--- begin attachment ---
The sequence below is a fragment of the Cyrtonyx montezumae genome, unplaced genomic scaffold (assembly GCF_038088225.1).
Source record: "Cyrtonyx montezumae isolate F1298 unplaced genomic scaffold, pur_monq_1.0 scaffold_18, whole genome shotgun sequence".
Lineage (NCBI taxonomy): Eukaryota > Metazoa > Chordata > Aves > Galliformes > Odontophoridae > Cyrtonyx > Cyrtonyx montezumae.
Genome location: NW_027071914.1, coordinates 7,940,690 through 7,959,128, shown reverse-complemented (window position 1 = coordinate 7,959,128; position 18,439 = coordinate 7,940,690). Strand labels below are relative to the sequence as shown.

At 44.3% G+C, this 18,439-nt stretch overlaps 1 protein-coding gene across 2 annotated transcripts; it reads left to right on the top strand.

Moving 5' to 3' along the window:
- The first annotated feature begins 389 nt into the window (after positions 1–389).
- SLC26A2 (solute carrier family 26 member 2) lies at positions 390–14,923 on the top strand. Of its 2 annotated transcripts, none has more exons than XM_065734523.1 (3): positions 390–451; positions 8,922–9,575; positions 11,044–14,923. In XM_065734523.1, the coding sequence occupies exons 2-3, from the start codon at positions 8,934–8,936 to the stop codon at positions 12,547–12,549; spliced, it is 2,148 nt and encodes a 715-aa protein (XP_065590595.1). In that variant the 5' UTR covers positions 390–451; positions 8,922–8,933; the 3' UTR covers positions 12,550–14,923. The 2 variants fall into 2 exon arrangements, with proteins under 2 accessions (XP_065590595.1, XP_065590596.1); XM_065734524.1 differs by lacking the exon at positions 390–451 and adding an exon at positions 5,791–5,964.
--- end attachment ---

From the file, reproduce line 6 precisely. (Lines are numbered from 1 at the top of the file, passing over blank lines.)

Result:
Moving 5' to 3' along the window: